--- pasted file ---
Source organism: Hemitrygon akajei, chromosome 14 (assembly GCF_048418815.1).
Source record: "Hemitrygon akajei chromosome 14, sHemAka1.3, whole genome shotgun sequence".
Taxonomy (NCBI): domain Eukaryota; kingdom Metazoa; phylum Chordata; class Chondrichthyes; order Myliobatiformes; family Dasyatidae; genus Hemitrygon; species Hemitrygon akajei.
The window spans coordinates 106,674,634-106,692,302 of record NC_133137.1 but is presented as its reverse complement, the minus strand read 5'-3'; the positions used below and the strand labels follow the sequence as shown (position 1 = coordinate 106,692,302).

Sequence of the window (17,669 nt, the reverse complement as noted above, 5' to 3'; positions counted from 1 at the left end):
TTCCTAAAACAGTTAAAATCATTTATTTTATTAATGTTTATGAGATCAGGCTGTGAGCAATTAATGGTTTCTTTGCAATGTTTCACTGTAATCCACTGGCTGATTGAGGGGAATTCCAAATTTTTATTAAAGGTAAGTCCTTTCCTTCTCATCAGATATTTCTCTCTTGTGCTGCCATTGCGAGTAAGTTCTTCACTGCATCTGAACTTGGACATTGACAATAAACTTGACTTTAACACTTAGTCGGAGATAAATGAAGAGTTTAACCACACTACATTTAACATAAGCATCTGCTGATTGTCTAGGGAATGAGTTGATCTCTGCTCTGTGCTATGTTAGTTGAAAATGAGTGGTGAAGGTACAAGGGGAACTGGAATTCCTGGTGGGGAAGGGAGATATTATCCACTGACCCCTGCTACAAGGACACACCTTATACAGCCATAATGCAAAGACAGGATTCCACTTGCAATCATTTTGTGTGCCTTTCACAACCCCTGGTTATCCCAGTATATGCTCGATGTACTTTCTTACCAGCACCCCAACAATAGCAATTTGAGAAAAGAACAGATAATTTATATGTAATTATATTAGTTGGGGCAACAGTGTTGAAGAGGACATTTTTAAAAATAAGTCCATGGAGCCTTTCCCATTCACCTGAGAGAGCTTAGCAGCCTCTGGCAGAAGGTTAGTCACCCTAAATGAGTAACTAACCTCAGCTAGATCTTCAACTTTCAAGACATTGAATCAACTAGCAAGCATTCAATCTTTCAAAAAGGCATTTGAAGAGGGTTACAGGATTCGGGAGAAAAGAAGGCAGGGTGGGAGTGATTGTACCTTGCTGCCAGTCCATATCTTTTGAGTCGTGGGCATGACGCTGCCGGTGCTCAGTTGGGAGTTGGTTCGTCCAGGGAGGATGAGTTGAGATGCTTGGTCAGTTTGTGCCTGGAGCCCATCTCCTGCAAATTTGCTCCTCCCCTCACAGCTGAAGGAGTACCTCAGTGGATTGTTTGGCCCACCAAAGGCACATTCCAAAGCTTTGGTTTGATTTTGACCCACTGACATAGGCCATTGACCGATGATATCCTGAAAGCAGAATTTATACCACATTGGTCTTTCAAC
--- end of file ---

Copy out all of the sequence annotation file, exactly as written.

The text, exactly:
Source organism: Hemitrygon akajei, chromosome 14 (assembly GCF_048418815.1).
Source record: "Hemitrygon akajei chromosome 14, sHemAka1.3, whole genome shotgun sequence".
Taxonomy (NCBI): domain Eukaryota; kingdom Metazoa; phylum Chordata; class Chondrichthyes; order Myliobatiformes; family Dasyatidae; genus Hemitrygon; species Hemitrygon akajei.
The window spans coordinates 106,674,634-106,692,302 of record NC_133137.1 but is presented as its reverse complement, the minus strand read 5'-3'; the positions used below and the strand labels follow the sequence as shown (position 1 = coordinate 106,692,302).

Sequence of the window (17,669 nt, the reverse complement as noted above, 5' to 3'; positions counted from 1 at the left end):
TTCCTAAAACAGTTAAAATCATTTATTTTATTAATGTTTATGAGATCAGGCTGTGAGCAATTAATGGTTTCTTTGCAATGTTTCACTGTAATCCACTGGCTGATTGAGGGGAATTCCAAATTTTTATTAAAGGTAAGTCCTTTCCTTCTCATCAGATATTTCTCTCTTGTGCTGCCATTGCGAGTAAGTTCTTCACTGCATCTGAACTTGGACATTGACAATAAACTTGACTTTAACACTTAGTCGGAGATAAATGAAGAGTTTAACCACACTACATTTAACATAAGCATCTGCTGATTGTCTAGGGAATGAGTTGATCTCTGCTCTGTGCTATGTTAGTTGAAAATGAGTGGTGAAGGTACAAGGGGAACTGGAATTCCTGGTGGGGAAGGGAGATATTATCCACTGACCCCTGCTACAAGGACACACCTTATACAGCCATAATGCAAAGACAGGATTCCACTTGCAATCATTTTGTGTGCCTTTCACAACCCCTGGTTATCCCAGTATATGCTCGATGTACTTTCTTACCAGCACCCCAACAATAGCAATTTGAGAAAAGAACAGATAATTTATATGTAATTATATTAGTTGGGGCAACAGTGTTGAAGAGGACATTTTTAAAAATAAGTCCATGGAGCCTTTCCCATTCACCTGAGAGAGCTTAGCAGCCTCTGGCAGAAGGTTAGTCACCCTAAATGAGTAACTAACCTCAGCTAGATCTTCAACTTTCAAGACATTGAATCAACTAGCAAGCATTCAATCTTTCAAAAAGGCATTTGAAGAGGGTTACAGGATTCGGGAGAAAAGAAGGCAGGGTGGGAGTGATTGTACCTTGCTGCCAGTCCATATCTTTTGAGTCGTGGGCATGACGCTGCCGGTGCTCAGTTGGGAGTTGGTTCGTCCAGGGAGGATGAGTTGAGATGCTTGGTCAGTTTGTGCCTGGAGCCCATCTCCTGCAAATTTGCTCCTCCCCTCACAGCTGAAGGAGTACCTCAGTGGATTGTTTGGCCCACCAAAGGCACATTCCAAAGCTTTGGTTTGATTTTGACCCACTGACATAGGCCATTGACCGATGATATCCTGAAAGCAGAATTTATACCACATTGGTCTTTCAAC